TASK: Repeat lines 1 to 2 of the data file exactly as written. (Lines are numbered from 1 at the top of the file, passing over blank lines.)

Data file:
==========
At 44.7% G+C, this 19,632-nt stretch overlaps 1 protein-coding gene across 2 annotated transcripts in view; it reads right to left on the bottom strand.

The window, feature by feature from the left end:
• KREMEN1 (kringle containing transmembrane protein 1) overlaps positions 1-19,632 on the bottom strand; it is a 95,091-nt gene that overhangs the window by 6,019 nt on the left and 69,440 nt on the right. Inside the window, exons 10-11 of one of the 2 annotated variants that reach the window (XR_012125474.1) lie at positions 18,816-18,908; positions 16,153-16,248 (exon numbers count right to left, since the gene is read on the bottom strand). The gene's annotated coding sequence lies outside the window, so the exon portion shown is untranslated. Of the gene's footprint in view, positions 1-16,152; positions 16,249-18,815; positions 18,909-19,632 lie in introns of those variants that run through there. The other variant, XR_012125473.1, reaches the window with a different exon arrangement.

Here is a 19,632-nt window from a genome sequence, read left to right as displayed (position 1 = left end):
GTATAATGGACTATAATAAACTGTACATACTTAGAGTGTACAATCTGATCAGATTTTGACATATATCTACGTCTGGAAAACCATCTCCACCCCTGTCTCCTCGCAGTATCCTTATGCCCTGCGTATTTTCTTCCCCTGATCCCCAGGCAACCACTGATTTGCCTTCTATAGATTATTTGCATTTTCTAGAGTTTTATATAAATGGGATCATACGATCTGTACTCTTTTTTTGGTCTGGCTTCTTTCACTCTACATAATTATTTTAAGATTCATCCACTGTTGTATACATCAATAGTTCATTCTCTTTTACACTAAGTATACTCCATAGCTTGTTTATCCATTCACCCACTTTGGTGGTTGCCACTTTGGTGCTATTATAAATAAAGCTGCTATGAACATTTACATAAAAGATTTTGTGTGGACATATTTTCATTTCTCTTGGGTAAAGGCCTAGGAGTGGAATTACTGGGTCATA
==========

At 44.7% G+C, this 19,632-nt stretch overlaps 1 protein-coding gene across 2 annotated transcripts in view; it reads right to left on the bottom strand.

The window, feature by feature from the left end: